The following are excerpts from a panel discussion at the counter-terrorism conference of religious scholars at Sharm Al-Sheikh, Egypt. The discussion aired on Iqra TV on August 22, 2005. (To view this clip, visit: http://memritv.org/search.asp?ACT=S9&P1=822.)
Dr. Muhammad Rafat 'Othman, Egyptian professor of Islamic law: "According to another opinion, a person who blows himself up is committing suicide. This opinion is based on sources that categorically forbid self-killing. The Koran says: 'Do not kill yourself, surely Allah is ever merciful to you.' There are also such sources in the Sunna and in the general consensus of scholars. No text in Islamic religious law permits a person to kill himself. Even in the case of Jihad, which is the pinnacle of religious duties, Islam does not permit a person to kill himself.
"What Islamic religious law does permit is for a person to wage Jihad, facing one of two options – victory or martyrdom. He may risk being killed by someone else, but may not kill himself."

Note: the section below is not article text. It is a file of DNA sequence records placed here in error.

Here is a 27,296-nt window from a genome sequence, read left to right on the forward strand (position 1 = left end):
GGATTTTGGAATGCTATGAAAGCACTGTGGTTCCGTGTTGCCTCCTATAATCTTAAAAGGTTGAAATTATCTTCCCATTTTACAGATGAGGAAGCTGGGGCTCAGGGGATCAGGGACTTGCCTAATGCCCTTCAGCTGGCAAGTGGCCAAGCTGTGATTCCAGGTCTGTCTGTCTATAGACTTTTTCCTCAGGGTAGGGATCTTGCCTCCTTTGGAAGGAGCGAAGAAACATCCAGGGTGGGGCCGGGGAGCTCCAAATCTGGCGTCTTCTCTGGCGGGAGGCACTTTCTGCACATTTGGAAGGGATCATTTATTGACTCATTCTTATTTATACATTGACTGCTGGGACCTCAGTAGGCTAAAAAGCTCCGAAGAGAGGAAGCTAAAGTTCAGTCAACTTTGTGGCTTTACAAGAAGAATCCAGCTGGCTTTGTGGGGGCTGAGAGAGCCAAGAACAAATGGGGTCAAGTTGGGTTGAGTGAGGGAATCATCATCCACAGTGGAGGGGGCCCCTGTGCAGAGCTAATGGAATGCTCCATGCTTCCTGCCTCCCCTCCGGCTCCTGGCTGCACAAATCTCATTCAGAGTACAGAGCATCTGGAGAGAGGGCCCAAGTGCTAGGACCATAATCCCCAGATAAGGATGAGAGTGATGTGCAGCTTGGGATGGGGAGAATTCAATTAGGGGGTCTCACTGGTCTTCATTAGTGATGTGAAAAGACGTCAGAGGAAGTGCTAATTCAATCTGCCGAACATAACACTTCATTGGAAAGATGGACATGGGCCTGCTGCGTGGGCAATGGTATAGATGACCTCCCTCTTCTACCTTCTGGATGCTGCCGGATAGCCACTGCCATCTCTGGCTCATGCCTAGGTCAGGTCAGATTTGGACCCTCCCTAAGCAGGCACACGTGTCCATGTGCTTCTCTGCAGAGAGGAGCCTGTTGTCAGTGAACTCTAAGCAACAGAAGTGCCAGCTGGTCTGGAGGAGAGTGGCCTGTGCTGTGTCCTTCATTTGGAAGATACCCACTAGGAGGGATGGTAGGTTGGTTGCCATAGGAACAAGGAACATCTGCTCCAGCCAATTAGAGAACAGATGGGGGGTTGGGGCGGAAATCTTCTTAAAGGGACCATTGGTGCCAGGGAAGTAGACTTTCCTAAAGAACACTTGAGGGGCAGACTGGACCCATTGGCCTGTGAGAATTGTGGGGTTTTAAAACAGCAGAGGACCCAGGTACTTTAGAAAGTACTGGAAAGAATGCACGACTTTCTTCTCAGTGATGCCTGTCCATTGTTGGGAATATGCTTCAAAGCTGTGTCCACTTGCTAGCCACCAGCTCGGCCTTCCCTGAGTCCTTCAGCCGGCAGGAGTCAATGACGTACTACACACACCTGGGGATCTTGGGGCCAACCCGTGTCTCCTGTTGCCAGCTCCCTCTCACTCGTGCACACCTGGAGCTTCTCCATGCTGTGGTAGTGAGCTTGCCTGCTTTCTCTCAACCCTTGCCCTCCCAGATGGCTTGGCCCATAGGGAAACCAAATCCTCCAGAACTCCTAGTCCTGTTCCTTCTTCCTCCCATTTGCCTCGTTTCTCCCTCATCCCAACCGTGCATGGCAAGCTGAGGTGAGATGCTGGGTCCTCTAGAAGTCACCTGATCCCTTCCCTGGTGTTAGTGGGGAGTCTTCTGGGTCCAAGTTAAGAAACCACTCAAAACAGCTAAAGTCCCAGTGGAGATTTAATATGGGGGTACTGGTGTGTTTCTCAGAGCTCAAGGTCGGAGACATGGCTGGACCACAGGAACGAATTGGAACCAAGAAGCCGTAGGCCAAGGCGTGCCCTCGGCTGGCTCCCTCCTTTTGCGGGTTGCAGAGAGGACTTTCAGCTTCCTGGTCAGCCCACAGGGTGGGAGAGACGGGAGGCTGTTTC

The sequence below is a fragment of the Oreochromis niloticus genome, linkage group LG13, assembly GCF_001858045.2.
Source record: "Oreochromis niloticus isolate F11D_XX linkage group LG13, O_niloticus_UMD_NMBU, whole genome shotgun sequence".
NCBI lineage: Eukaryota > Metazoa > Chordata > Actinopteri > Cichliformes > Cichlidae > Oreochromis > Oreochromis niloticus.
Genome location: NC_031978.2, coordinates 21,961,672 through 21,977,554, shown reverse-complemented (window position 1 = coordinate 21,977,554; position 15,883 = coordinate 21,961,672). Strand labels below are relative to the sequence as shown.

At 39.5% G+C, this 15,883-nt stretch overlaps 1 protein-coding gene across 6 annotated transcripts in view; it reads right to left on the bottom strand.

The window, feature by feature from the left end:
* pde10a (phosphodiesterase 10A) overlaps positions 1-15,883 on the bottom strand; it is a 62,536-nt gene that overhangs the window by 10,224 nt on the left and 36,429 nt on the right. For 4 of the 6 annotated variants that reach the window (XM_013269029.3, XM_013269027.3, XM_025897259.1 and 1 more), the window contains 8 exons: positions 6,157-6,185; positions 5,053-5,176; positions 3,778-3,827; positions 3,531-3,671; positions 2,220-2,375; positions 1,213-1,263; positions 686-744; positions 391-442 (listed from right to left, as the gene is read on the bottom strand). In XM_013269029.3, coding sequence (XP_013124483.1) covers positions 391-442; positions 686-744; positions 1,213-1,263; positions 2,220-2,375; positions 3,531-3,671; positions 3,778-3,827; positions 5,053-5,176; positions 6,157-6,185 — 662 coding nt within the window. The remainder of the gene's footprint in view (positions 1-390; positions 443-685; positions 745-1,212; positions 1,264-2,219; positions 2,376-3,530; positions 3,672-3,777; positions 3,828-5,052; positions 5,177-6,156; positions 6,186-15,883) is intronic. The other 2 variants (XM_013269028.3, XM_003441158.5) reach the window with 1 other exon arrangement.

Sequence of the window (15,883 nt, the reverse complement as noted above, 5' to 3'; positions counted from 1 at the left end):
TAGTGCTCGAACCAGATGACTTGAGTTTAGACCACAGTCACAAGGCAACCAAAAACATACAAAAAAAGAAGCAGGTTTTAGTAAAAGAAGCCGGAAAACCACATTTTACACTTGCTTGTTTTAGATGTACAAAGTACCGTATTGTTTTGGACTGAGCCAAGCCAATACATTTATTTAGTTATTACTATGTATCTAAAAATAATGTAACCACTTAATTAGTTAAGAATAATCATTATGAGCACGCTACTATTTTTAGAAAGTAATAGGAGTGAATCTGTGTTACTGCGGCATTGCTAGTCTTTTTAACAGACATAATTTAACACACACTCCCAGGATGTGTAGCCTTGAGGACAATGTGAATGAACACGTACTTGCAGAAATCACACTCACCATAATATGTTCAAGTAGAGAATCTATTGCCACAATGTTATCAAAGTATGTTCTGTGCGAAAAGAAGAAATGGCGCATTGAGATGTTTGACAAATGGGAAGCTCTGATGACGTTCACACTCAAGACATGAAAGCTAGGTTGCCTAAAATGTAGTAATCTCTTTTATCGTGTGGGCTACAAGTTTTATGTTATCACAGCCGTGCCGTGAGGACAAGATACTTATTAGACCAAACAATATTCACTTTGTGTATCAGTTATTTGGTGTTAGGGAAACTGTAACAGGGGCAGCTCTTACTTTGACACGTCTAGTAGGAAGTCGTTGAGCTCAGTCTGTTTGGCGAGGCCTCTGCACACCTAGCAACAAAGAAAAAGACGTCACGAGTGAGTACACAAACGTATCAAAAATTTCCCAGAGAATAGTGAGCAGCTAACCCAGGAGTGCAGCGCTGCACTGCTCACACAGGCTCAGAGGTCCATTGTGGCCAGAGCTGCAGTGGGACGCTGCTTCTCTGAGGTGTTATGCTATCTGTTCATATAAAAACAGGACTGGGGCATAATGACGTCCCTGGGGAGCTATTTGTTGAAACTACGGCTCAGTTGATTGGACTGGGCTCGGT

Sheikh Yousuf Al-Qaradhawi: "Dr. Said Ramadhan [Al-Bouti] stressed the legitimacy of defense, saying it is a legitimate right in Palestine and Iraq. I think that saying it is a legitimate right is not enough, because a right is something that can be relinquished. It is a duty. All scholars say that defending an occupied homeland is an individual duty applying to every Muslim. Reducing this duty to a 'right,' which can be relinquished, is a kind of depreciation.
"We must stress this point, and emphasize that it is the rights of those defending their homeland. It is not only a right, but also their duty. I am amazed by what Dr. Muhammad Rafat 'Othman said.
"This has nothing to do with suicide. This man does not want to commit suicide, but rather to cause great damage to the enemy, and this is the only method he can use to cause such damage. Since this method did not exist in the past, we cannot find rulings about it in the ancient jurisprudence. We may find rulings about plunging into the [ranks of the] enemy and risking one's life, even in cases of certain death – so be it. The truth is that we should refrain from raising this issue, because doubting it is like joining the Zionists and Americans in condemning our brothers in Hamas, the Jihad, the Islamic factions, and the resistance factions in Iraq. It is as if we are joining them.